On May 13, 2015 Senators Isakson (R-GA) and Murphy (D-CT) introduced the Lifetime Income Disclosure Act, a bill that would require defined contribution plan sponsors to provide participants an annual estimate of the ‘lifetime income stream equivalent’ of their accrued benefit. The bill would require the Department of Labor to issue implementing regulations within a year of enactment, base lifetime income disclosure on the participant’s accrued benefit (no projections of contributions or earnings) and limit sponsor liability.
In this article we briefly discuss the proposal; we then discuss (and compare with the Isakson-Murphy bill) DOL’s project on the same issue.
Lifetime income disclosure
The bill would require that a DC plan administrator provide participants, in at least “one pension benefit statement during any one 12-month period,” a description of the “lifetime income stream equivalent” of the participants’ “total accrued benefits.” “Lifetime income stream equivalent” is defined as “the amount of monthly payments the participant … would receive if the total accrued benefits of such participant … were used to provide (i) a qualified joint and survivor annuity and (ii) a single life annuity.” DOL, in rules issued in connection with this legislation, could allow the inclusion of term certain or other features.
The bill would require DOL, no later than one year after enactment, to issue a “model lifetime income disclosure” explaining:
That actual payments will depend on numerous factors and may vary substantially from provided disclosure.
The assumptions used to determine the disclosure.
The bill would require DOL to prescribe the assumptions to be used in “converting total accrued benefits into lifetime income stream equivalents.” In this regard DOL may specify a single set of assumptions or a range of permissible assumptions. With respect to the calculation of a joint and survivor annuity, the spouse would be assumed to be the same age as the participant. It appears that what is contemplated by the bill is that DOL will, in effect, produce ‘safe harbor’ assumptions and methodologies for this calculation.
The bill provides that if a participant’s accrued benefit can be invested in a ‘lifetime income stream’ under the terms of the plan, the administrator may in certain circumstances base disclosure on assumptions and methodologies used under that option. While it is not entirely clear, this may allow, for instance, an administrator to use the assumptions and methodologies under a life annuity option available under the plan. Whether this treatment would extend to, e.g., a life expectancy option is less clear.
Limitation on sponsor liability
Under the bill, no plan fiduciary, plan sponsor, or other person would have any liability solely by reason of the provision of lifetime income stream equivalents which are derived in accordance with DOL assumptions and model disclosure rules. This provision addresses sponsor concerns about litigation risk in connection with lifetime income disclosures.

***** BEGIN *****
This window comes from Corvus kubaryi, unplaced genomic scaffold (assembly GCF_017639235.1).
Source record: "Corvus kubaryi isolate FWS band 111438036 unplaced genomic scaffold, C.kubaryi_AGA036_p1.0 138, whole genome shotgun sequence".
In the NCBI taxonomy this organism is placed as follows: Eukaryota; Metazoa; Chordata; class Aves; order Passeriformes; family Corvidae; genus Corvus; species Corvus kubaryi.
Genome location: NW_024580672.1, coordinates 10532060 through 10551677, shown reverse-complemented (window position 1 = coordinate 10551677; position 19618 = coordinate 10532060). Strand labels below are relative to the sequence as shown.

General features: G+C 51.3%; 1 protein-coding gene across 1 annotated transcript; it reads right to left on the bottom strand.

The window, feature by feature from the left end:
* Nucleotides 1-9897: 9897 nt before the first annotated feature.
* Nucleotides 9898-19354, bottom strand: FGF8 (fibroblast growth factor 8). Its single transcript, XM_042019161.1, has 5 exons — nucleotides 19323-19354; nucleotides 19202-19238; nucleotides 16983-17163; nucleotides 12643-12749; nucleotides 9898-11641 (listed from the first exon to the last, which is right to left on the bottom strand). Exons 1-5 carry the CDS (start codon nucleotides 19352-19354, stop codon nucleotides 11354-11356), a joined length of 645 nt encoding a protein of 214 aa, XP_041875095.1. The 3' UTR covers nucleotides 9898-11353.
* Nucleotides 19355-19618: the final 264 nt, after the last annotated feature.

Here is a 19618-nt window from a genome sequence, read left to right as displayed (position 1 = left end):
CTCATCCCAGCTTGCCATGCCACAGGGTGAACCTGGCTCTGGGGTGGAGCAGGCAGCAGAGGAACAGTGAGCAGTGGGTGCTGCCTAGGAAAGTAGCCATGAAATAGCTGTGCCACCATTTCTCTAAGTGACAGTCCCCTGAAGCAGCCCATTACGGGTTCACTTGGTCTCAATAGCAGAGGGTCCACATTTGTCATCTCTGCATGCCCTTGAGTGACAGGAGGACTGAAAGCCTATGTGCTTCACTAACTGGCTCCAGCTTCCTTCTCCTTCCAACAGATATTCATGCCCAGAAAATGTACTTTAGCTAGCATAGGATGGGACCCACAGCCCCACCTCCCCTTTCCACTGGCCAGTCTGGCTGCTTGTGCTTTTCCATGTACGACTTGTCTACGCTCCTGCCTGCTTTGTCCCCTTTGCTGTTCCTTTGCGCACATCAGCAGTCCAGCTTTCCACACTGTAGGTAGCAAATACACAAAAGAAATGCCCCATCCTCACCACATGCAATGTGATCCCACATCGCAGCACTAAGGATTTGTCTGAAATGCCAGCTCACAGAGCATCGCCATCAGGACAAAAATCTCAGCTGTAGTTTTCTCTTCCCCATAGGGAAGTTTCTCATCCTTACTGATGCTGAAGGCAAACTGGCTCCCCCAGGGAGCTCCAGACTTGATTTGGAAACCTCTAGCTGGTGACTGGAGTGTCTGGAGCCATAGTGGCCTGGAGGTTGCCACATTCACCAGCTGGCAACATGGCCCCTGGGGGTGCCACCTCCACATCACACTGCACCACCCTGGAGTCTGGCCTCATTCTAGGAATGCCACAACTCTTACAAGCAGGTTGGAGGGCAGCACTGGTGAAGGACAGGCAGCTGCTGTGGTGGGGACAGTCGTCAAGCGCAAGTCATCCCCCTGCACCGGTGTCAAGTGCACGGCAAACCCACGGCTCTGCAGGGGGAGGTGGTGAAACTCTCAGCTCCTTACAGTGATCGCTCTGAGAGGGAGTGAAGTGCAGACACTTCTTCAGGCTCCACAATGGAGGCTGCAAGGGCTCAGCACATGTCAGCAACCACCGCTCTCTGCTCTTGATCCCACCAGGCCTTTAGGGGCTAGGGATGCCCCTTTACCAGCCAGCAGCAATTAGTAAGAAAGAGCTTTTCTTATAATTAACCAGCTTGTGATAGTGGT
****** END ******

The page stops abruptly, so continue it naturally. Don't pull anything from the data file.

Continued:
Current DOL project
As we discussed in our article DOL mulls ‘lifetime income’ illustrations for DC benefit statements, DOL is itself considering proposing (according to DOL’s most recent regulatory agenda, by July 2015) a rule on DC lifetime income disclosure. Certain aspects of DOL’s 2013 “Advance notice of proposed rulemaking” on this issue were controversial.
Under the ANPR, a sponsor would have had to provide two lifetime income numbers, one based on the participant’s current account balance and one based on her account balance projected to normal retirement age, assuming continued contributions, increased for earnings. Some objected to the use of projections as misleading. The Isakson-Murphy bill does not provide for this sort of projection – the lifetime income estimate is simply based on the participant’s ‘total accrued benefit’ (presumably, as of the date of the estimate).
Under the ANPR, for purposes of converting a participant’s account balance to a lifetime income stream, DOL adopted an ‘annuity,’ rather than a ‘draw-down,’ approach. Some suggested that a ‘draw-down’ approach was preferable. Further, in making the annuity conversion, the administrator could generally use any mortality and interest rate assumptions it chose so long as each assumption is “reasonable taking into account generally accepted actuarial principles.” Some suggested that a single set of assumptions for all plans might be more useful.
The Isakson-Murphy bill appears to adopt DOL’s ‘annuity’ approach; it requires that DOL prescribe the assumptions and methodologies to be used; and it provides that assumptions and methodologies under an annuity option offered under the plan may be used. Other assumption and methodology issues are left to DOL.
Finally, the Isakson-Murphy bill implements an approach on which DOL asked for comments in the ANPR: a set of safe harbor assumptions and methodologies plus limitation on liability language.
We will continue to follow this issue.